Thursday, January 24, 2013

Capitalism at work: US workers fall further behind



by Richard Mellor

The Wall Street Journal reports that the Centers for Disease Control and Prevention reckons more than 40 million Americans aren’t getting enough sleep, that’s 30% of the civilian workforce and researchers at Harvard Medical School say “sleep deprivation costs US companies $63.2 billion in lost productivity per year.”

Well, that’s a problem, lost production. The bosses have a new word for it, not absenteeism but “presenteeism” people making it to work but being too sleep deprived for them to extract sufficient surplus value from their Labor power------big problem indeed. Capitalists, the purchasers of Labor power don’t put people to work out of the kindness of their hearts, their profits come from surplus value, the difference between the value of the capital involved in the Labor process (work) and the value of the product produced by it, a product that he or she is the rightful owner of.

So a worker not performing up to par cuts in to their profits.  "If we treated machinery like we treat the human body, there would be breakdowns all the time," James Maas, a former Cornell University psychologist tells the WSJ.  We know that throughout history, workers have always been treated as machinery or like any other object owned by its purchaser.  Capitalism has been no different as the Dickensian world of Victorian England; the textile mills of New England, the mines of Bolivia and factories of Asia today show us.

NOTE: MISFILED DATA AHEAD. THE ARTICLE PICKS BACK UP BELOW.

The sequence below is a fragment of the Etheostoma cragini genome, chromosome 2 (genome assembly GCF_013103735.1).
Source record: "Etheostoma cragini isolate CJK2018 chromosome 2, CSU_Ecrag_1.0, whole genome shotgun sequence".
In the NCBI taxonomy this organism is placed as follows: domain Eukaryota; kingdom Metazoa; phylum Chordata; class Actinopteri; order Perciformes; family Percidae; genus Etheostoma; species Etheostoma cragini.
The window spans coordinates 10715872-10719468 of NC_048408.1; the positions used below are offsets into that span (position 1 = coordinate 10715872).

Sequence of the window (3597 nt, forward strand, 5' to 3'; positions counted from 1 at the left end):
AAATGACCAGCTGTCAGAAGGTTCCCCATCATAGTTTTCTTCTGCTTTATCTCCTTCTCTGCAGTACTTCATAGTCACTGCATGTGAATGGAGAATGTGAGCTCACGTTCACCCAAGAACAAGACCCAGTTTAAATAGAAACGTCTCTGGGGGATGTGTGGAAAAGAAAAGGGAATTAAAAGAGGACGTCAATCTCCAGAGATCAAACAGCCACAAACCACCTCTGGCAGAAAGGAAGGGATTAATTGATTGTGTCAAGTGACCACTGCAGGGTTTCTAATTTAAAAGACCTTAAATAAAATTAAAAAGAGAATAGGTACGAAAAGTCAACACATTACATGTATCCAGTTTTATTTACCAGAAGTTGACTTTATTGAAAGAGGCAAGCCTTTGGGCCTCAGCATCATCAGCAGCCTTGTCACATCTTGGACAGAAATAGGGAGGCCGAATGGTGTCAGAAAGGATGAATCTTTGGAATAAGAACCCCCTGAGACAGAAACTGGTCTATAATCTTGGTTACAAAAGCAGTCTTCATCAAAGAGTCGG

Forming collective associations won better conditions for workers but as we are witnessing presently, the bosses are forever seeking ways to increase the exploitation of Labor, it’s the way the system works.

There’s a general perception that, “sleep is for sissies and lingerers,” the Journal writes.  But this mentality doesn’t arise from thin air.  This view is quite strong in the US as is the idea that we should be open 24/7 and eat our breakfast on the run or never take sick days or holidays.  Time spent from work is surplus value lost.

The big business media boasts of the superior productivity of US workers.  But we are more productive because we spend more time on the job.  We are away from home, away from or families, own less of our own time than workers in practically all of the major advanced capitalist economies.

In 1960, 20% of mothers worked.  By 2010 70% of American children lived in households where all adults arte employed according to the Center for American Progress.   One aspect of this is that despite advances made by women, most of the child rearing and household work still falls to them.

In addition, according to the CAP:

The U.S. is the ONLY country in the Americas without a national paid parental leave benefit. The average is over 12 weeks of paid leave anywhere other than Europe and over 20 weeks in Europe.

Zero industrialized nations are without a mandatory option for new parents to take parental leave. That is, except for the United States.

Here are some other causes of sleep deprivation in the US:
At least 134 countries have laws setting the maximum length of the workweek; the U.S. does not.

In the U.S., 85.8 percent of males and 66.5 percent of females work more than 40 hours per week.

According to the ILO, “Americans work 137 more hours per year than Japanese workers, 260 more hours per year than British workers, and 499 more hours per year than French workers.”